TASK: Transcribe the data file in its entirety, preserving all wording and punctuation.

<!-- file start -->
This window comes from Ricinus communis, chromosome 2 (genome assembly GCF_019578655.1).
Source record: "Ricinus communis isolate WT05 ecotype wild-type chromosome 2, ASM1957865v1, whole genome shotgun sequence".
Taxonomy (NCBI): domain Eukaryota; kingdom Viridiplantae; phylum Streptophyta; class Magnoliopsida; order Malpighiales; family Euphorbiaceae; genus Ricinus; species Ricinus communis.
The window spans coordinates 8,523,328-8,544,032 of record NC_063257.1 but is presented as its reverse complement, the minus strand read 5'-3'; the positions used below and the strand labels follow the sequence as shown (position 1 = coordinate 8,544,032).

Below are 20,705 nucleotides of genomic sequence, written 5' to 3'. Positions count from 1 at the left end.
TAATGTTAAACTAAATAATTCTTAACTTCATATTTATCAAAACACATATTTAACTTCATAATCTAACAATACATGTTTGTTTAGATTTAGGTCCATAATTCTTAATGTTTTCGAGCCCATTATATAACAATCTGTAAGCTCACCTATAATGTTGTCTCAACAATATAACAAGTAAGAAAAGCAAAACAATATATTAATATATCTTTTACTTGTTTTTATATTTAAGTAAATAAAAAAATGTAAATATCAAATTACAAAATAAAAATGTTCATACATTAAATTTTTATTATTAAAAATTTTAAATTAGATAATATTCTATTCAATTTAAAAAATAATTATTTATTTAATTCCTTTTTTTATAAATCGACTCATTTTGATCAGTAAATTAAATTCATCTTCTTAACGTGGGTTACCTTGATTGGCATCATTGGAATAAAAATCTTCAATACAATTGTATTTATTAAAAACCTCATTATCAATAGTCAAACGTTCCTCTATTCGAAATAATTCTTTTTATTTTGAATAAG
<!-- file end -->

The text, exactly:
This window comes from Ricinus communis, chromosome 2 (genome assembly GCF_019578655.1).
Source record: "Ricinus communis isolate WT05 ecotype wild-type chromosome 2, ASM1957865v1, whole genome shotgun sequence".
Taxonomy (NCBI): domain Eukaryota; kingdom Viridiplantae; phylum Streptophyta; class Magnoliopsida; order Malpighiales; family Euphorbiaceae; genus Ricinus; species Ricinus communis.
The window spans coordinates 8,523,328-8,544,032 of record NC_063257.1 but is presented as its reverse complement, the minus strand read 5'-3'; the positions used below and the strand labels follow the sequence as shown (position 1 = coordinate 8,544,032).

Below are 20,705 nucleotides of genomic sequence, written 5' to 3'. Positions count from 1 at the left end.
TAATGTTAAACTAAATAATTCTTAACTTCATATTTATCAAAACACATATTTAACTTCATAATCTAACAATACATGTTTGTTTAGATTTAGGTCCATAATTCTTAATGTTTTCGAGCCCATTATATAACAATCTGTAAGCTCACCTATAATGTTGTCTCAACAATATAACAAGTAAGAAAAGCAAAACAATATATTAATATATCTTTTACTTGTTTTTATATTTAAGTAAATAAAAAAATGTAAATATCAAATTACAAAATAAAAATGTTCATACATTAAATTTTTATTATTAAAAATTTTAAATTAGATAATATTCTATTCAATTTAAAAAATAATTATTTATTTAATTCCTTTTTTTATAAATCGACTCATTTTGATCAGTAAATTAAATTCATCTTCTTAACGTGGGTTACCTTGATTGGCATCATTGGAATAAAAATCTTCAATACAATTGTATTTATTAAAAACCTCATTATCAATAGTCAAACGTTCCTCTATTCGAAATAATTCTTTTTATTTTGAATAAG